Milwaukee Brewers v St. Louis Cardinals

Mariners and Brendan Ryan avoid arbitration with two-year deal

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This deal was announced earlier in the week, then denied, but now it’s officially official.

According to Kirby Arnold of the Everett Herald, the Mariners avoided arbitration with infielder Brendan Ryan by agreeing to a two-year contract.

Terms weren’t disclosed, but Stephen Hawkins of the Associated Press previously reported that Ryan agreed to a two-year, $2.75 million contract that would pay him $1 million this season and $1.75 million in 2012.

Ryan, who turns 29 in March, was acquired from the Cardinals last month after falling out of favor with Tony La Russa and some of his teammates. While he’s still one of the best defensive middle infielders in the game, he collapsed to a meager .223/.279/.294 batting line with a 573 OPS last season. Fits right in with the Mariners, right?

Now that we know Chone Figgins is officially moving back to third base, Ryan projects to be the starting second baseman for the Mariners this season, at least until Dustin Ackley is ready for the big leagues.

Jason Kipnis plans to play through a disgusting-looking ankle sprain

CLEVELAND, OH - OCTOBER 14:  Jason Kipnis #22 of the Cleveland Indians fields the ball against the Toronto Blue Jays during game one of the American League Championship Series at Progressive Field on October 14, 2016 in Cleveland, Ohio.  (Photo by Jason Miller/Getty Images)
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Jason Kipnis sprained his ankle while celebrating the Indians ALCS win over the Blue Jays. In the runup to tonight’s game, Terry Francona has said that Kipnis would be fine, that he’s a gamer, etc., etc. You know, the usual “when the bell rings, all of the aches and pains go away” kind of thing.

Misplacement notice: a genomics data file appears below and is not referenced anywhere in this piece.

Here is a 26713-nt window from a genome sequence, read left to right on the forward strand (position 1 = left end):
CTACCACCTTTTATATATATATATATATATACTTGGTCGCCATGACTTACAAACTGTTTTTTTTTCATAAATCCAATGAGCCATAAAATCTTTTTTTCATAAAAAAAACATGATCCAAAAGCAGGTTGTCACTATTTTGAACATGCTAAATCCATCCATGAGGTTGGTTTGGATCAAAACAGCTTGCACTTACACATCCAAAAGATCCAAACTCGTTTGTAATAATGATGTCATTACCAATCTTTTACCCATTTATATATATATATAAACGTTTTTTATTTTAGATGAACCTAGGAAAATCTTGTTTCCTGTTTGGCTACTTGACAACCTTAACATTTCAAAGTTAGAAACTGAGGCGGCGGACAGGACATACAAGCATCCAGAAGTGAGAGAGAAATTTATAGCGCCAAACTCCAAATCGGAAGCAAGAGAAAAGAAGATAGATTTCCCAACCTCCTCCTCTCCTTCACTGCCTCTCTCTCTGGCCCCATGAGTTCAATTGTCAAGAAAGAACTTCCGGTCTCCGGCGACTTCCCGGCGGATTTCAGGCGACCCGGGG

Today, however, we see that this sprained ankle is maybe not your run-of-the-mill late season bump or bruise:

Um, yikes.

Indians beat writer jumps in Lake Erie to settle a bet

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Back in September Cleveland Plain Dealer beat writer Paul Hoynes ruffled a lot of feathers when he declared the Indians DOA. His rationale: too many injuries to Indians starters weakened the club too greatly. Even if they did make the playoffs, Hoynes argued, they wouldn’t go far.

A reader made a bet with him at the time: if the Indians didn’t make the World Series, he’d jump in Lake Erie. If they did, Hoynes would.

Today Hoynes made good on his bet. You haven’t lived until you’ve seen a baseball writer drop trou, by the way: